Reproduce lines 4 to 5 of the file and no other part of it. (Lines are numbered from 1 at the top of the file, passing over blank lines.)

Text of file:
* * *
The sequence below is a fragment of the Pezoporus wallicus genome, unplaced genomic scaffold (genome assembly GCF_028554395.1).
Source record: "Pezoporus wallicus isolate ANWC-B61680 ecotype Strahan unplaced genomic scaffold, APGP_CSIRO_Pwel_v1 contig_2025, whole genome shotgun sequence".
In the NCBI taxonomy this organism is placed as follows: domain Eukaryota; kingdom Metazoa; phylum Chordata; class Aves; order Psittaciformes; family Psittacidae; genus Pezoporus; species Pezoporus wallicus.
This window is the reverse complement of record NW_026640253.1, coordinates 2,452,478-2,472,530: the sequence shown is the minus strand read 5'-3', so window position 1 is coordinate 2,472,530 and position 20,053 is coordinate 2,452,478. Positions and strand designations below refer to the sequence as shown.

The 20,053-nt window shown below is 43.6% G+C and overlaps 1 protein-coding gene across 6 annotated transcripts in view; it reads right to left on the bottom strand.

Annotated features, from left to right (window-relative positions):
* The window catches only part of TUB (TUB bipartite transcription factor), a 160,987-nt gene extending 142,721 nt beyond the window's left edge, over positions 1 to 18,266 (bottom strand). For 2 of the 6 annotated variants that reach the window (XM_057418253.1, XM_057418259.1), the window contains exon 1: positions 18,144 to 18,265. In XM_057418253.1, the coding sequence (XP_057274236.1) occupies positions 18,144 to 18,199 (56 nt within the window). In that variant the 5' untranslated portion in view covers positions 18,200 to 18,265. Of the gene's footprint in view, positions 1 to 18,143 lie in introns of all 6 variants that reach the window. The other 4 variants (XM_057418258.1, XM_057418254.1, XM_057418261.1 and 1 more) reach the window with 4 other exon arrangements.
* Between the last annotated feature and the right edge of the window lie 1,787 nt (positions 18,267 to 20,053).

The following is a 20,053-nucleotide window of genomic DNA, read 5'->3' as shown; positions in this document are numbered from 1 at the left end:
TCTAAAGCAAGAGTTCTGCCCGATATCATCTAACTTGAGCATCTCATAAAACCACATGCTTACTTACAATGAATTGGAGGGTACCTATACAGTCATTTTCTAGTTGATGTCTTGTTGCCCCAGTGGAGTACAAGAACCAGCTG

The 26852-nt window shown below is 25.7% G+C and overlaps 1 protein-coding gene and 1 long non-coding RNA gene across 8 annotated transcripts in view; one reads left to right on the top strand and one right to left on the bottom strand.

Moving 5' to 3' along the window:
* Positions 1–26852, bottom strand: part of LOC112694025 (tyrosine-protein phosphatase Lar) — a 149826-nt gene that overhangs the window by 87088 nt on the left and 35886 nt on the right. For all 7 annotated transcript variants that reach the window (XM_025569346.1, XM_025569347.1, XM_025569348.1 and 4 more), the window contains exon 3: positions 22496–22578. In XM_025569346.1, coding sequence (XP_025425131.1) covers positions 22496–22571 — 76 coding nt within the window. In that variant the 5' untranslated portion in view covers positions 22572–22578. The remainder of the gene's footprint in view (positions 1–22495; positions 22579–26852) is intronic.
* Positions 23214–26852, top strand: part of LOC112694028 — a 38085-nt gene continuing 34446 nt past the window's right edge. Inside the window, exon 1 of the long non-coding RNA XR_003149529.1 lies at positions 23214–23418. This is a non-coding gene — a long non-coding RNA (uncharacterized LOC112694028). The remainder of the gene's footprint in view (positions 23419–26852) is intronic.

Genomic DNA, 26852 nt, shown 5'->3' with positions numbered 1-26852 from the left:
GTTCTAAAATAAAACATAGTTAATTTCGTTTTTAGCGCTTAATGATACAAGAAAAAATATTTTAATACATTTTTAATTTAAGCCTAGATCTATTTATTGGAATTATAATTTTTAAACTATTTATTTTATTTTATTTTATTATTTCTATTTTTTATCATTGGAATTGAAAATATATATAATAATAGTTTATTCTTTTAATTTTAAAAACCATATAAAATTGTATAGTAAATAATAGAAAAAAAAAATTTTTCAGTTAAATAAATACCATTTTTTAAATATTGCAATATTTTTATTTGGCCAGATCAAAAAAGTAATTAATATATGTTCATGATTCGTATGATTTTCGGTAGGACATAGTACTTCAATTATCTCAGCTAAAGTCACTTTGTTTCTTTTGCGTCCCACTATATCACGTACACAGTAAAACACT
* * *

This window is the reverse complement of record NW_026640253.1, coordinates 2,452,478-2,472,530: the sequence shown is the minus strand read 5'-3', so window position 1 is coordinate 2,472,530 and position 20,053 is coordinate 2,452,478. Positions and strand designations below refer to the sequence as shown.

The 20,053-nt window shown below is 43.6% G+C and overlaps 1 protein-coding gene across 6 annotated transcripts in view; it reads right to left on the bottom strand.